Nothing works as well as paying everyone for their work, or doing it yourself.
If that's not an option, then design the projects around the pitfalls of not being able to pay people:
- Keep the projects small, so that even a small contribution is a significant step towards finishing, and so that the project can get done before people get bored.
- Keep the design, art style, writing, coding, and everything else simple. This increases the likelihood that someone just dropping in to help can finish everything, and it makes it easier for multiple people to work on the same task seamlessly in case you need to replace someone who dropped out.
- Use a common engine, and employ other commonly-used tools. Ask for assets in common formats and sizes. No one wants to spend time catering their workflow to unique demands.
- Design for familiarity. Save the really novel ideas for when you can afford to get them done right. There's no shame in it! Use familiar genres and styles so that your project is easier to explain (the less you're paying, the less people are willing to read), and so that you're more likely to come across people who've been curious to try their hand at [whatever]. Plus, this'll make it easier to find free pre-made art you can use. Be prepared to use stock art, sounds, and code at least temporarily, but also likely in the final version.
- Do as much of the project as you can by yourself. Don't be afraid to try learning new skills, even if you can't master them. Plus, the closer a project is to completion, the easier it is to find people willing to stick with it without payment.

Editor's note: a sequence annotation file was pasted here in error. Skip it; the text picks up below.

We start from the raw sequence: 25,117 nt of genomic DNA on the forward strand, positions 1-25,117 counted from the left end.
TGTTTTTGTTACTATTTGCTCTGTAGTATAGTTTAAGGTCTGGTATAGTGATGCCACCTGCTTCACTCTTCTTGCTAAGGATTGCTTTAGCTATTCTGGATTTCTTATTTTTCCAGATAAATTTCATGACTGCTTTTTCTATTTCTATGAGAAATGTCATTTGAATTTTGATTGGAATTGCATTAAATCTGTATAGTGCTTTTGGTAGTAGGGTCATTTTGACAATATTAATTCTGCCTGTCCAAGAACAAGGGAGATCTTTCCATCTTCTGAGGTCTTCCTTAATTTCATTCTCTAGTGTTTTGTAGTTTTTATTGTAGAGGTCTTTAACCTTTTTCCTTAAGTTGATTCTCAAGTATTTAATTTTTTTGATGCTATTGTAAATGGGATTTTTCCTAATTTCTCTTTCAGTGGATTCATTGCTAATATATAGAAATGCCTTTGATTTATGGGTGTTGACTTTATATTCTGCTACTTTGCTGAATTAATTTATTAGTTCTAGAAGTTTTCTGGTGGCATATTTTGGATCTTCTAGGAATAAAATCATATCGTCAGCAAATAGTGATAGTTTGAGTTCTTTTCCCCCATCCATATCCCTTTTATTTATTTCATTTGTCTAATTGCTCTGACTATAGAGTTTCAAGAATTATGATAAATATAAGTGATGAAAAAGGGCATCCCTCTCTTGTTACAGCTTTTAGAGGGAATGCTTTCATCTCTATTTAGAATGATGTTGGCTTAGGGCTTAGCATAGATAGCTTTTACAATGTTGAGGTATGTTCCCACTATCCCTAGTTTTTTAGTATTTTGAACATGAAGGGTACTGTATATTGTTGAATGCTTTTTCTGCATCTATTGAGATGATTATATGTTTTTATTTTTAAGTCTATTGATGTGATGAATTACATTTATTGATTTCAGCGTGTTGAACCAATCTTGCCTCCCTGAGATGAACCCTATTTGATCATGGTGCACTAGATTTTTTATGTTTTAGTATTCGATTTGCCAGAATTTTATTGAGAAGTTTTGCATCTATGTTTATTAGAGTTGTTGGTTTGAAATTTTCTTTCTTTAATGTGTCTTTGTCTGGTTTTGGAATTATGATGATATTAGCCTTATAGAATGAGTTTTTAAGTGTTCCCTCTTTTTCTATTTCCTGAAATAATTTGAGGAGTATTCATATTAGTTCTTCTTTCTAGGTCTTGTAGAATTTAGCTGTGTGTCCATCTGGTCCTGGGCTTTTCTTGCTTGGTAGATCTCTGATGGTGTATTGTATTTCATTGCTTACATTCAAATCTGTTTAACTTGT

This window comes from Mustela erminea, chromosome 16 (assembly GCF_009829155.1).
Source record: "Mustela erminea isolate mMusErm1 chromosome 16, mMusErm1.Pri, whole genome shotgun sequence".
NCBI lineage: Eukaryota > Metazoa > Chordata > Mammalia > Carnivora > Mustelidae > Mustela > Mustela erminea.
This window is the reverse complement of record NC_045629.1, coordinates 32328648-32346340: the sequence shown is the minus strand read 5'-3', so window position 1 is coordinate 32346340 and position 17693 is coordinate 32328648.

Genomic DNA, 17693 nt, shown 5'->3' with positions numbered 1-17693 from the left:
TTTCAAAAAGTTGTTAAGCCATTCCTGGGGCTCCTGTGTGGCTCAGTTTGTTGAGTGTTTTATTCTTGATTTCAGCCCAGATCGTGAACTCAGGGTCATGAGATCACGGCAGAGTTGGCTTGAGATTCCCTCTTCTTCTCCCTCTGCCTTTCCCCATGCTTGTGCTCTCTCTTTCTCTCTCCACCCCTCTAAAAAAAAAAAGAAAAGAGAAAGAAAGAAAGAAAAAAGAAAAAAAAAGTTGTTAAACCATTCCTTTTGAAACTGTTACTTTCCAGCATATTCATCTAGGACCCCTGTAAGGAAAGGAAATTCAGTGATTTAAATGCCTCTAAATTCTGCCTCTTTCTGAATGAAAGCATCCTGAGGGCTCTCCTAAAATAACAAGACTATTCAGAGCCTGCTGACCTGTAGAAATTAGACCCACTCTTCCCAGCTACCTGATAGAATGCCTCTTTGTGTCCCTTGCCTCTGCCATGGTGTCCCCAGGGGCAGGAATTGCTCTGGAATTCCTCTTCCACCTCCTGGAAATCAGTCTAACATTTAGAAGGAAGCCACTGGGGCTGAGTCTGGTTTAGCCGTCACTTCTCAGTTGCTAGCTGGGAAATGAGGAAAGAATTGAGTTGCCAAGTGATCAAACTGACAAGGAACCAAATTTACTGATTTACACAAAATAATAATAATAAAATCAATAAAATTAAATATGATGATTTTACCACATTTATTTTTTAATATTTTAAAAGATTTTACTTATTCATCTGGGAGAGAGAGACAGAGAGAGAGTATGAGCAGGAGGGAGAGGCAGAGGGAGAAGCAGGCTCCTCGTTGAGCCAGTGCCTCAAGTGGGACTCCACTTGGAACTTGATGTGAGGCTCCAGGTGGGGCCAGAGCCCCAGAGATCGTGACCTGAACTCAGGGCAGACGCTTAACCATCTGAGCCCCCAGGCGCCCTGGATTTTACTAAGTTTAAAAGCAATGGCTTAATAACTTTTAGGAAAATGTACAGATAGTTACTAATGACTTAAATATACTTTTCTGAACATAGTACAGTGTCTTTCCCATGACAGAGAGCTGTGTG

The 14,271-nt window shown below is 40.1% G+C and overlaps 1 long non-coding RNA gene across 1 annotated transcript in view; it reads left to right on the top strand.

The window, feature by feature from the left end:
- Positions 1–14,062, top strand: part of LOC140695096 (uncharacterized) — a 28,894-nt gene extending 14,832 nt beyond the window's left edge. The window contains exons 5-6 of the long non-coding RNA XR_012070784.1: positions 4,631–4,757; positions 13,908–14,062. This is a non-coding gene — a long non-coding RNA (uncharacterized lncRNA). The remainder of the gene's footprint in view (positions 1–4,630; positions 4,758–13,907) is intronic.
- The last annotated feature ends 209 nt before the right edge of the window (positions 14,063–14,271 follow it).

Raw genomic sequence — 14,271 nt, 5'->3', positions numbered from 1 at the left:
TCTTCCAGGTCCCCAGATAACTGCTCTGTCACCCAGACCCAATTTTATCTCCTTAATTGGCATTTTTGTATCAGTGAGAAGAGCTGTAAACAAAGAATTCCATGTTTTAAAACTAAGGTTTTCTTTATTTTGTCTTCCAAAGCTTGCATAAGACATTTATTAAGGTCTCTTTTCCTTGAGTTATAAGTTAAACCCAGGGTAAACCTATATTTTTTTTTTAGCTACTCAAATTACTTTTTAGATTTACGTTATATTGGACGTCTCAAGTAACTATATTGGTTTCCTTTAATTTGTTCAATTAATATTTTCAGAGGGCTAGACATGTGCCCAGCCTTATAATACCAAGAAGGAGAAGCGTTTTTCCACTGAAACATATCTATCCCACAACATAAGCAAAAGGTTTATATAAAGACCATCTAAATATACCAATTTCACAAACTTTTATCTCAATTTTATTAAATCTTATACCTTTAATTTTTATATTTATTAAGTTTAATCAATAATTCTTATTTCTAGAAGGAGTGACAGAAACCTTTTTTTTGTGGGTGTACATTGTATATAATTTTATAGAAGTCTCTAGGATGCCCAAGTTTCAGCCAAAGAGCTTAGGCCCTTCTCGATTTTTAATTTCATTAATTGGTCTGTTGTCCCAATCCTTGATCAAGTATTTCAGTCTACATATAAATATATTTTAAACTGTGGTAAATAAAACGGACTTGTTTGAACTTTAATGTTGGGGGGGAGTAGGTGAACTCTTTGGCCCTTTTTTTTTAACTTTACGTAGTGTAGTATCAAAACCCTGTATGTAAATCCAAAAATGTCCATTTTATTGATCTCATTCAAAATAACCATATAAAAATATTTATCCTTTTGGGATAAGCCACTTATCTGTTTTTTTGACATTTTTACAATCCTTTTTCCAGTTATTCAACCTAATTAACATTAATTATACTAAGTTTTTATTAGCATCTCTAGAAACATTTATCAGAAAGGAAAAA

- Use placeholder assets from sites like OpenGameArt for anything that isn't already done, even if it's not a perfect fit. It's much more encouraging to see a playable game with a list of assets that could use replacements than something that's a nebulous collection of partially done art and systems that don't add up to a game.
- Break down all the work into tiny, manageable tasks that are clearly described somewhere public. Instead of "graphics", have a task for each individual animation, each set of related background objects, each set of tiles, each sound effect, etc. Do this even for the tasks you intend to do yourself. This way anyone can drop in and contribute, and everyone is easy to credit because each task will have one person who did it. In addition, writing everything out like this makes it easier to see when your project is getting too big, and can help you find things you can cut. If you do revenue sharing, this task list can also make it easy to distribute the pay, since you can treat the tasks as equal and easily see how much work each contributor did.
- Remember that while money is the simplest method, it's not the only way to pay someone. Trade your skills for the skills of others. If you're an artist who wants a programmer, then find a programmer who needs an unpaid artist for a game of their own, and do art for them in exchange for coding on your project. Design some logos and t-shirts for a musician in exchange for music. It can be hard to arrange trades like this since it's not common for both people to need each other's skills and styles, but don't discount the possibility.
- Whenever possible, help with someone else's project instead of starting up your own. That way there'll be someone else driven by passion, someone you can rely on more to not quit easily, and you'll likely build up good will with them.